Years ago when we lived in Gunma Hydi and I became friends with a Buddhist priest by the name of Asakawa. He is unique even among his peers and we found him to be unusually friendly and helpful. He is a musician in his own rite, specializing in a highly stylized genre of singing/chanting Buddhist sutras. He visited our church several times, even participating in worship… and he also was very interested in the gospel choir that practiced at our church.
When he got married in 2000 (at something like 50 years of age!) I was given the honor of speaking at the ceremony and thoroughly enjoyed the opportunity to share a tidbit of Biblical wisdom regarding marriage from Genesis 2:25.
Since then Priest Asakawa and his wife have organized and hosted a monthly open forum on the topic of life and death. I was invited as a guest speaker back in 2003 and today I was once again given the opportunity to be the featured speaker.
Having lost both my parents during the past 2 years has given me much to think about and even led to some surprising discoveries. At today’s forum I talked about Christian perspectives on death and dying, American perspectives on death and dying, and then reflected on my own experience with the death of my parents. The forum was attended by about 50 people, fewer than 10 of whom were Christians. And yet I was given complete freedom to share whatever I wanted. During the Q&A time it seemed that there were more questions about Christianity and the church than anything else.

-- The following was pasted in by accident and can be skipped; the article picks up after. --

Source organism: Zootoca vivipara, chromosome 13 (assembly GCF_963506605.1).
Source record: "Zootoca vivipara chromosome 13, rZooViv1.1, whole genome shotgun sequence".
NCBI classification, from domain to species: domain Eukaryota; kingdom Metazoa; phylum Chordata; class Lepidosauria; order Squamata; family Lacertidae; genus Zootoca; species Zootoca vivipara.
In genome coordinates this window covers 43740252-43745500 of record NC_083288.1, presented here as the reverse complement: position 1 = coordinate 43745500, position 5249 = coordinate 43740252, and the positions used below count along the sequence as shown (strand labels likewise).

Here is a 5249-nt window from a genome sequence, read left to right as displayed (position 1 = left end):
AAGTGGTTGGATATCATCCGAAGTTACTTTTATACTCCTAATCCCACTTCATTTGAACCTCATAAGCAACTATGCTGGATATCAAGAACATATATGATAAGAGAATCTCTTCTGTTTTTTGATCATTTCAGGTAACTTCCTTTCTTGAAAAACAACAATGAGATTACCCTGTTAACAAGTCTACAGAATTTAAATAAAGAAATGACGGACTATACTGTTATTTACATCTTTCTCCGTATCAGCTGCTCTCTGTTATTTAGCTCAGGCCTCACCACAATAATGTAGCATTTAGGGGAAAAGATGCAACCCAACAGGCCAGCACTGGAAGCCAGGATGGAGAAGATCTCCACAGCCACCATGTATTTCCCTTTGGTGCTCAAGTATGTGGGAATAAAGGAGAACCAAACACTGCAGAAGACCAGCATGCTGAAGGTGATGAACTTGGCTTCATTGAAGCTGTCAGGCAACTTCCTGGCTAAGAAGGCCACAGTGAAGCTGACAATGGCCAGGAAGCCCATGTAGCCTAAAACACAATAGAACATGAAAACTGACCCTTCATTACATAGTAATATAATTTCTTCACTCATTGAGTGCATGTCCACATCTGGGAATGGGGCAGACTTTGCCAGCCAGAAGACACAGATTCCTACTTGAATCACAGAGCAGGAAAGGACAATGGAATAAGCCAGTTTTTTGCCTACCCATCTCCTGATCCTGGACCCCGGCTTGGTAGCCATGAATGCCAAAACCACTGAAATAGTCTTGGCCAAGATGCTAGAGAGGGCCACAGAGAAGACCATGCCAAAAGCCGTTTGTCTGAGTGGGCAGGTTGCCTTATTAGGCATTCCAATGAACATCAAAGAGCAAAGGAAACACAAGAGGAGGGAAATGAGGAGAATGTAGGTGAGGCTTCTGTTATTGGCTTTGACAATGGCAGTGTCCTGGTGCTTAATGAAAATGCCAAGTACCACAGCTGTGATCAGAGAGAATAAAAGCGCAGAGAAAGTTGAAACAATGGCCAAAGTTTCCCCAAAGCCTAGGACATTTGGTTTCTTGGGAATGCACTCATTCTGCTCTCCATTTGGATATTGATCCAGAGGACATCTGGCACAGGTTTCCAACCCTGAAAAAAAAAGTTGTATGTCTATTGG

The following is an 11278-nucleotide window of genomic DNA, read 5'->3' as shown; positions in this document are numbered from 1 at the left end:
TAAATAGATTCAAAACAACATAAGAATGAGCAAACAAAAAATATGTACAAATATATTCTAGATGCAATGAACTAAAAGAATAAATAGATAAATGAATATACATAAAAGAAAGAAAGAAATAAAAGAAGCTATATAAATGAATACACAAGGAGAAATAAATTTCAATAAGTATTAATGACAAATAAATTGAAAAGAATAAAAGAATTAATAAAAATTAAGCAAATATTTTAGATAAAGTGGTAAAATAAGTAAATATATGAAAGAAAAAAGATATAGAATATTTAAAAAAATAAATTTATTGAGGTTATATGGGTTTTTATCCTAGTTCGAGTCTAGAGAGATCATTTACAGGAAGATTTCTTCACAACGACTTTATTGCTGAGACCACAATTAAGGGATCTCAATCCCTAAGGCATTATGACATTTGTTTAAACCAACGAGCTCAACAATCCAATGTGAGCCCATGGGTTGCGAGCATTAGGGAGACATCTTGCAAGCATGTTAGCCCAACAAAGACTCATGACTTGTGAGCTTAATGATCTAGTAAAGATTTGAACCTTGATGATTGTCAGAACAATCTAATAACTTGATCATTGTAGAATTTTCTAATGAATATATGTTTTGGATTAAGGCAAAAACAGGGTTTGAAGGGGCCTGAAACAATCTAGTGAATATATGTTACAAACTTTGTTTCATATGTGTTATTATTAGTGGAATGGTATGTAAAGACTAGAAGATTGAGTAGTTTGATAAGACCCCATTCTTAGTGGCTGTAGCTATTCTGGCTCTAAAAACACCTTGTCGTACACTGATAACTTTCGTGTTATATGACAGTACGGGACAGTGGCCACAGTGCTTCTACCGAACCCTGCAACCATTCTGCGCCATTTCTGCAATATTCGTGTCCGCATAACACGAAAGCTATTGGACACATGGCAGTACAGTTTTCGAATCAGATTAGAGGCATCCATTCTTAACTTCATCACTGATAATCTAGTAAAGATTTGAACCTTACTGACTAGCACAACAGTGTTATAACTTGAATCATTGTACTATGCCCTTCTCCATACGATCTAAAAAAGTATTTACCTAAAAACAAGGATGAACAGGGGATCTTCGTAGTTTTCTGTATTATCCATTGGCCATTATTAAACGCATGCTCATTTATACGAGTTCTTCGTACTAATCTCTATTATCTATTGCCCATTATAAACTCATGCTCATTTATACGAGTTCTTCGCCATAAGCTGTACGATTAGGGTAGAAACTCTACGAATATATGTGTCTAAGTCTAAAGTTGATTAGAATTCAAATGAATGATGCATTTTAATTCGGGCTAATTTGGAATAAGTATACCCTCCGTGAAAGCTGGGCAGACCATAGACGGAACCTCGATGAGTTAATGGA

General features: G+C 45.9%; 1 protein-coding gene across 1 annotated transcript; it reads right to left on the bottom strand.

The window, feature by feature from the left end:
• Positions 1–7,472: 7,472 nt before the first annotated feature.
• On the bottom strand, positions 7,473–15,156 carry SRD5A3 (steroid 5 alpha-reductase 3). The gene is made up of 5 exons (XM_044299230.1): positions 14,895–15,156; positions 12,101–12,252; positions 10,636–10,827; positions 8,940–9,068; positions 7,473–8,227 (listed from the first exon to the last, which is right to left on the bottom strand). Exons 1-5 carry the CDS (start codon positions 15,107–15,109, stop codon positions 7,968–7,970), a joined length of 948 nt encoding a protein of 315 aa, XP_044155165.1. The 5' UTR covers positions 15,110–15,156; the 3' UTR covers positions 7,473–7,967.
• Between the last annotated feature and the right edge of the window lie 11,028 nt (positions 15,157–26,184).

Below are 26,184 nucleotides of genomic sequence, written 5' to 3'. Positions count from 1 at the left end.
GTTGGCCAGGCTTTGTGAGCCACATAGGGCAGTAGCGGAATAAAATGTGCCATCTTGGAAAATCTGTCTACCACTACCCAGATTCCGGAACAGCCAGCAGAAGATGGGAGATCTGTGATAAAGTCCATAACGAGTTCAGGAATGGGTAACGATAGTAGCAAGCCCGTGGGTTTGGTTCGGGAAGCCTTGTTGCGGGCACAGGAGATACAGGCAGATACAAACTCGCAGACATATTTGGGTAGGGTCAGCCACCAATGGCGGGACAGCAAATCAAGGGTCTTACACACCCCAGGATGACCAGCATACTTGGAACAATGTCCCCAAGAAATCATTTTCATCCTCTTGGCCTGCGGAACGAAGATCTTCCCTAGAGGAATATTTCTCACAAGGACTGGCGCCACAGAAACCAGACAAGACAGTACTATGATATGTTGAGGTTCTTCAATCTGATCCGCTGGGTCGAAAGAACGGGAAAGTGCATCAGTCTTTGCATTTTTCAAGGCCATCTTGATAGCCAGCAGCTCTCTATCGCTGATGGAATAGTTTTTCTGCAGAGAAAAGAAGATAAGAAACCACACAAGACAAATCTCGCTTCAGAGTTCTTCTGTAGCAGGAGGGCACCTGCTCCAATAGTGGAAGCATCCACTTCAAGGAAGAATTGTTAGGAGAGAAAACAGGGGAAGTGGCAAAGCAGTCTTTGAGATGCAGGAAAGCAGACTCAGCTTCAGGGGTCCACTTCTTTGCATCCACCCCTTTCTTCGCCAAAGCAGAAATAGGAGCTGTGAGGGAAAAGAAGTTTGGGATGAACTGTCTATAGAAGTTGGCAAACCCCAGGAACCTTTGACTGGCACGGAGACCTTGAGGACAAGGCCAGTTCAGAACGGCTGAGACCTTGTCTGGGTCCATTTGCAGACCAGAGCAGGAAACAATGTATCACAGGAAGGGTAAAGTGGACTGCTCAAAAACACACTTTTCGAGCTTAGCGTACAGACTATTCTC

Too often we fall into the trap of thinking it’s hard to talk freely with others about our faith. And we end up guilt tripping ourselves for been such “poor witnesses”. My hunch is that the perceived difficulty stems from our notion that we somehow have to create opportunities where people will eagerly want to hear what we have to say. In reality that’s a pretty manipulative perspective to begin with. But what encouraged me about today was the vivid reminder that in the context of friendship, mutual respect and mutual willingness to listen, incredibly opportunities really do present themselves in ways that frequently surprise me.
Take for example, the Japanese man in his sixties (traditionally considered one of the hardest groups to reach with the Gospel) who says to me; “I’ve never been very religious, but the older I get the more I think about it. I’ve studied a bit about Buddhism and a bit about Christianity… but some how it’s not quite clicking. So please tell me, what is the best way to really get into the heart of Christianity?”
How would you respond???